Metaphor: a link between body and mind

Stories are the way that we make sense of our worlds, at least for most of us. We make sense of our day through narrative.  “Oh, today was a good day, because I got a parking place right away at work, and I had lunch with a good friend, and I was productive at work, and my favorite song was on the radio during the ride home.”   That might not sound like much of a story, but it is certainly a typical way for a person to make sense of experiences.  There is also judgment within the story, an indication of pleasure or displeasure about the way that the experience unfolded.   And that story can have a lot of power.   For example, a story about a “good day at work” can influence mood and social interactions for the whole evening, and maybe even predispose the storyteller to experience the next day in a positive way.

Of course it works in less obvious ways, as well.   We can tell ourselves stories about how we’ve been badly treated, about how the world dispenses injustice, or about the things we would like to do to act out on feelings we’re having.    We can tell ourselves stories about how we can do something or about how we cannot do something.   Stories help us to construct our sense of ourselves as well as our sense of the world around us.

Stories tell us who we are and explain the world to us.

When we hear stories, we often respond viscerally. That is, we have a feeling about the story we hear. There is a set of sensations in the body, responses that happen just as a result of hearing a story, reading a story, watching a movie or tv show. We don’t even need to be “into it” very much to have a response. In fact, distancing can be a response to a story.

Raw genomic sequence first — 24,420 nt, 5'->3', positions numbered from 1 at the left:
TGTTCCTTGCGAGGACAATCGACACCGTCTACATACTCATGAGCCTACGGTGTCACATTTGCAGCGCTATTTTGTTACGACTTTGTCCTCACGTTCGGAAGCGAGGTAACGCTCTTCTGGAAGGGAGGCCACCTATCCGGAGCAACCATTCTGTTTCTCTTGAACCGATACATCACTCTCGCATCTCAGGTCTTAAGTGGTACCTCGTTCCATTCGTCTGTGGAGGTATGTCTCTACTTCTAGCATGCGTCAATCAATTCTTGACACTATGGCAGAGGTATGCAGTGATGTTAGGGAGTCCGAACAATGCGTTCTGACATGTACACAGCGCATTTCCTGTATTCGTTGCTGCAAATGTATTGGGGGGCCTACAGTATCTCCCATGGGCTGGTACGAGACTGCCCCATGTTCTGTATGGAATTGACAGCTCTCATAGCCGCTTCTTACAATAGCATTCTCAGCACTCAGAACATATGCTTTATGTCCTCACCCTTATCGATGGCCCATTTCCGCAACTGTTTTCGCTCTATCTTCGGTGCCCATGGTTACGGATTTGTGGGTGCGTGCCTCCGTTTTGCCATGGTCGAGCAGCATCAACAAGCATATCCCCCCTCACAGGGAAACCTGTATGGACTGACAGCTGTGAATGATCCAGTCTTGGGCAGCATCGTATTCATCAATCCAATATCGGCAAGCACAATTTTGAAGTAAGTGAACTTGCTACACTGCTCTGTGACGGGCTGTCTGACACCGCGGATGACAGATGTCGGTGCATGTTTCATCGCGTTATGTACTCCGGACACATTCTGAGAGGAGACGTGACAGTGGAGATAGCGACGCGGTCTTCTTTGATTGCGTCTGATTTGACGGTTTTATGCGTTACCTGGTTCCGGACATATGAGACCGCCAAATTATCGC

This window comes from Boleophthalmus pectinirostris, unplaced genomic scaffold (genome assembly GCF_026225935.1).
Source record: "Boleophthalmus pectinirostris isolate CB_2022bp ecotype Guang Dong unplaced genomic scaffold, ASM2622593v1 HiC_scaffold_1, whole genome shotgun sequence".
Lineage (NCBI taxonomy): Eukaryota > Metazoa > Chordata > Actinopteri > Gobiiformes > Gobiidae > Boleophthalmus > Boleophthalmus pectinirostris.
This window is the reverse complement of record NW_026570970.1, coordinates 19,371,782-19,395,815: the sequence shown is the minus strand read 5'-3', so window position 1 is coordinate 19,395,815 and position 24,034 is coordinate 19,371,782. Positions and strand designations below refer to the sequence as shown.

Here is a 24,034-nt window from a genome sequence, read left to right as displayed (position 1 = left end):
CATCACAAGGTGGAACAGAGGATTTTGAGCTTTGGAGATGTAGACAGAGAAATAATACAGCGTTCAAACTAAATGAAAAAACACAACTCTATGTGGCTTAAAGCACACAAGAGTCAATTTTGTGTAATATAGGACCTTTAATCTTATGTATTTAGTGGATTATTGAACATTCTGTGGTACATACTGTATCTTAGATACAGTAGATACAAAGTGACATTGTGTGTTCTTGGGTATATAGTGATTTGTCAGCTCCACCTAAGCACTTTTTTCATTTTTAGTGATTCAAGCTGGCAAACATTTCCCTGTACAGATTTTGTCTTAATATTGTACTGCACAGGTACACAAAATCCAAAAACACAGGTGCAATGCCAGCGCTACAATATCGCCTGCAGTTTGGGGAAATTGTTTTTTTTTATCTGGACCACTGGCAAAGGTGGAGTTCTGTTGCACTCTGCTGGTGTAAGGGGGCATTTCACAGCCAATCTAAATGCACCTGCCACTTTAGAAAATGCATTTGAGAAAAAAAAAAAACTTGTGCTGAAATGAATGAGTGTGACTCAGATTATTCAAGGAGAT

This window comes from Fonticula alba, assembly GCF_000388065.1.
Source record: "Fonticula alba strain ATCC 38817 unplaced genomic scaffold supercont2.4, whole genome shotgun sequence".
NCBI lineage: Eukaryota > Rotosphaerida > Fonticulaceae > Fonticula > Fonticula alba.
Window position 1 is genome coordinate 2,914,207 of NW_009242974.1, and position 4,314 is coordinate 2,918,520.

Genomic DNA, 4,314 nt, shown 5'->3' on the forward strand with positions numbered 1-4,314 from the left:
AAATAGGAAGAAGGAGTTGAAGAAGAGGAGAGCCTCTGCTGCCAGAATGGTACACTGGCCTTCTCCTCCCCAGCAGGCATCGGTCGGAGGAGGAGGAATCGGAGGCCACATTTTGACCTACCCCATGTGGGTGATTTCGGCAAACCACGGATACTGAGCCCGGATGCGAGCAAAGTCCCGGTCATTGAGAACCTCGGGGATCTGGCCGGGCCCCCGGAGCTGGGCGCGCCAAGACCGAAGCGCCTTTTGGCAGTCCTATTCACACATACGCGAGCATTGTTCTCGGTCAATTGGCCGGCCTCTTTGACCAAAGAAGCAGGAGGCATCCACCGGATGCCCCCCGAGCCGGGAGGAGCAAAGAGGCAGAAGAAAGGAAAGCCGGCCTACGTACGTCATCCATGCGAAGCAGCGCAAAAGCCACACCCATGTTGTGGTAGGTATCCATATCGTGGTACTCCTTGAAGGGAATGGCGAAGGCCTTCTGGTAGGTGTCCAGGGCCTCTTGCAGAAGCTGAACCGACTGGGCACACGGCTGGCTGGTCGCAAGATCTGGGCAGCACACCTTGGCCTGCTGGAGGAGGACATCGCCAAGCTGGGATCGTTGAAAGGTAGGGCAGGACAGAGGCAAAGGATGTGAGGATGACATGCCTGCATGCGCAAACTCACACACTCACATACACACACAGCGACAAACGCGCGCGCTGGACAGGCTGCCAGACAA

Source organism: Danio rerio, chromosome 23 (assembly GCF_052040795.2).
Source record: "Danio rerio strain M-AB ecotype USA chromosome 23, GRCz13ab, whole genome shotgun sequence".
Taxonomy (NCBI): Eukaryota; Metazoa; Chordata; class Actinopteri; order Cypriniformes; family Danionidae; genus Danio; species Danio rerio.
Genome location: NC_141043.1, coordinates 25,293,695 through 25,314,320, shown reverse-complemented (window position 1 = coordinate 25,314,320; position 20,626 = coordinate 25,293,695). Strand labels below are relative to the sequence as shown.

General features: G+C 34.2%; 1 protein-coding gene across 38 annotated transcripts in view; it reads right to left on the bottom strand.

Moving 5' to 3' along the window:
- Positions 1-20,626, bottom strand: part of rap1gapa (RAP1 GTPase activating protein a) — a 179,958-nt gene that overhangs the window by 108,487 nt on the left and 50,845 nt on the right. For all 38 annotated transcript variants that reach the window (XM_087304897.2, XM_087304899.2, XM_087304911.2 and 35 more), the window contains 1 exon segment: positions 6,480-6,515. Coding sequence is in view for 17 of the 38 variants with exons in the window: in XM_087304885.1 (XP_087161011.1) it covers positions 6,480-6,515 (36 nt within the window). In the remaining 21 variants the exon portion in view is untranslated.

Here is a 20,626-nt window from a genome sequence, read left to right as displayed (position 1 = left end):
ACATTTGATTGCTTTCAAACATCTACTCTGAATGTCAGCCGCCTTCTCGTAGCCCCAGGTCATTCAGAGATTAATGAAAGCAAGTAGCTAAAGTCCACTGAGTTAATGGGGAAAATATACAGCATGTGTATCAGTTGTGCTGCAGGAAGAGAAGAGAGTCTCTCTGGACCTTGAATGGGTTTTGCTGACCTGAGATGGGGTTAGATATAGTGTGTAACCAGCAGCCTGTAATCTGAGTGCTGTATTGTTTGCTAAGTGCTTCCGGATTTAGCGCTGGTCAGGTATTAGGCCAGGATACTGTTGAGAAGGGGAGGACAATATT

The story you tell yourself helps to create the YOU that you are. You can choose the story, though. You are not stuck with the story you have already in place. Perhaps you could tell yourself a story about a person who was stuck in old patterns, who had few different ways to behave, who was not so spontaneous, who didn’t feel feelings very clearly. Perhaps this person was learning about other ways to be in the world, was starting to think about taking some risks to be different than before. Perhaps he or she was getting ready to become someone different. Below is an exercise using a metaphor around this kind of story.

Gold chrysalises
  • You can bring your body into this exercise, or just attend to your thinking and notice that your body comes along. For example, you might imagine that you are going through a change process, perhaps like the one that turns caterpillars into butterflies. You could imagine yourself all wrapped up tightly in a chrysalis, change happening but not yet visible to the outside world. If you want to, use your body to help your mind in this imagining.
    • Feel the tightness of the hard case around you; feel your own desire to break out and begin to move freely.
    • Notice how your face and head feel, how your back and legs and torso feel, while in this tight casing.
    • Notice your own awareness of the changes in your consciousness as you have been learning more about yourself.
    • Notice the parts of your body that particularly want to expand and open.
    • Then using your powers of mind, imagine the hard casing of the chrysalis easing open, gently splitting to reveal …. what? Now just let that opening happen and allow whatever is there to emerge, providing a welcome to whatever is present for you at this moment. Welcome the new sensations, images, feelings, ideas, with compassion. If they are not what you wanted, still welcome them with kindness, knowing that there is something there for you, even if it might not be what you decided in advance should be there.